Healthcare systems world-wide are entering a new phase: ever-increasing quantities of complex, massively multivariate data concerning all aspects of patient care are starting to be routinely acquired and stored, throughout the life of a patient, and increasingly involving mobile settings. This exponential growth in data quantities far outpaces the capability of clinical experts to cope, resulting in a so-called “data deluge” in which mobile data are largely unexploited.

There is huge potential for using advances in machine learning methodologies … all on display at MWC … to exploit the contents of these complex mobile datasets by performing robust, scalable, automated inference to improve healthcare outcomes significantly by using patient-specific probabilistic models, a field in which there is growing research, and which promises to develop into a new industry supporting the next generation of mobile healthcare technology.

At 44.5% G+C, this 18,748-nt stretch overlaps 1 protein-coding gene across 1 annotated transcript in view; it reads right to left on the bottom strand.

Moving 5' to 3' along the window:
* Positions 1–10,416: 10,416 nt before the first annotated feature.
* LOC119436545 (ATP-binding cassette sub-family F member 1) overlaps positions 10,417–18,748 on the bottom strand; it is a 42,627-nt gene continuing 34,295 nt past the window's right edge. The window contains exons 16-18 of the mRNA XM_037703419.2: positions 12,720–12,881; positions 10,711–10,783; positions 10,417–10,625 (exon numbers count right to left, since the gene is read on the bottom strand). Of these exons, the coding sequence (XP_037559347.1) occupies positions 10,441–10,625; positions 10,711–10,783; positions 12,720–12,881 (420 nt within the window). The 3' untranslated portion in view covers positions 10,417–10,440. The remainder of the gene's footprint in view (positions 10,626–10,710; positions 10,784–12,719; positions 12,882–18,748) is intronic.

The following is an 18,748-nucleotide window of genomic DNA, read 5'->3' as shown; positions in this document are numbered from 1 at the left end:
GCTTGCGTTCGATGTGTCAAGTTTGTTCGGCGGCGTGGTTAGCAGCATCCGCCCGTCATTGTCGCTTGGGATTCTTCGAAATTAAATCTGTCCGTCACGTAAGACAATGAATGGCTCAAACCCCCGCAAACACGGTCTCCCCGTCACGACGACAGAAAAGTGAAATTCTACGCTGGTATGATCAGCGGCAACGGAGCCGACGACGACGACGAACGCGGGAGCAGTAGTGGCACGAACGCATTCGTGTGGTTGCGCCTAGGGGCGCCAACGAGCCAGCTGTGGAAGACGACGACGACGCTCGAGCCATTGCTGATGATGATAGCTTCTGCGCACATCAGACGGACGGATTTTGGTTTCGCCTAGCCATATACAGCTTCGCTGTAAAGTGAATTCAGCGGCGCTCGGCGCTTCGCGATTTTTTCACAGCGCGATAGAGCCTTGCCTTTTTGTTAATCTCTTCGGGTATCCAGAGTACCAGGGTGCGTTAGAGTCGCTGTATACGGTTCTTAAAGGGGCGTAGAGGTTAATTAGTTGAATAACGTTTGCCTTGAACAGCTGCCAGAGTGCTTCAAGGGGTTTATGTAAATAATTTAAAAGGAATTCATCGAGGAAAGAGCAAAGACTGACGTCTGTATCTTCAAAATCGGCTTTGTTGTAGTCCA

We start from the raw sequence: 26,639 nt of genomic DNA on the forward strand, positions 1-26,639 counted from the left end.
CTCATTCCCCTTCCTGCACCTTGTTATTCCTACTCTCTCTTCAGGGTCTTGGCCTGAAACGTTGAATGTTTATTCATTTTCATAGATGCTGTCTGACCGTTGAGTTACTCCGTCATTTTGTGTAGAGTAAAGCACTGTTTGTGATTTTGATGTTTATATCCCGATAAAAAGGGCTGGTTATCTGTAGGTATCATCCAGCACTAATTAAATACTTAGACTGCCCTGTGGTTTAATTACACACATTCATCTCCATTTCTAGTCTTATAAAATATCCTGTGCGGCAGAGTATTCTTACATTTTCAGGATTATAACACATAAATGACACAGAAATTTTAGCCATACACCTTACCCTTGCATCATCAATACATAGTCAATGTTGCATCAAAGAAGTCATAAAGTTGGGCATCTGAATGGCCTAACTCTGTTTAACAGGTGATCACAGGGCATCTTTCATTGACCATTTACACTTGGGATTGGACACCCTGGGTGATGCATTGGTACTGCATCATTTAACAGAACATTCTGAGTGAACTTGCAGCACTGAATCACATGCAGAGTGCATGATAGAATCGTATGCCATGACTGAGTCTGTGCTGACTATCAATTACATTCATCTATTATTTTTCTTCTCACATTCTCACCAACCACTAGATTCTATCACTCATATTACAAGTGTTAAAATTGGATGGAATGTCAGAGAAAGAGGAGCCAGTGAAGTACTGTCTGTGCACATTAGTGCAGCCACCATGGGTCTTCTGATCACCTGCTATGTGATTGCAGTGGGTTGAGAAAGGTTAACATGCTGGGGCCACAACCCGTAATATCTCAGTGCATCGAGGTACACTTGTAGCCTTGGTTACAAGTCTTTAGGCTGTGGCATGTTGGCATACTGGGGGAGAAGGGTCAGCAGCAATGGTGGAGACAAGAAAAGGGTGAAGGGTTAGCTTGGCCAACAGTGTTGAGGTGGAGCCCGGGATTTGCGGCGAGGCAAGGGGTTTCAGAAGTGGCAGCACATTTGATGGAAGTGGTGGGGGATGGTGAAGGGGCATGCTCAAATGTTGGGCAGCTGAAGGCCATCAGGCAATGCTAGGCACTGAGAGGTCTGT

And one big take-away: to get a firm grasp on this huge, complex area start with David Doherty’s blog mHealth Insight. He had a pre-Mobile World Congress blog post that proved invaluable for the event.

4. Ah, the lawyers

As I have noted in my previous years coverage, the event is always packed with Legal Directors and in-house counsel, a number of whom I have known for years.

We talked about Huawei’s rise to global prominence – put dramatically on display with hundreds of journalists checking out the company’s new, higher-priced smartphone. It is doing well in Asia and Europe, but as for the U.S. … it will be challenged in the U.S. partly because of the difficulties of taking on successful companies like Samsung and Apple that are willing to take on newcomers with lawsuits over patent infringement and other tactics.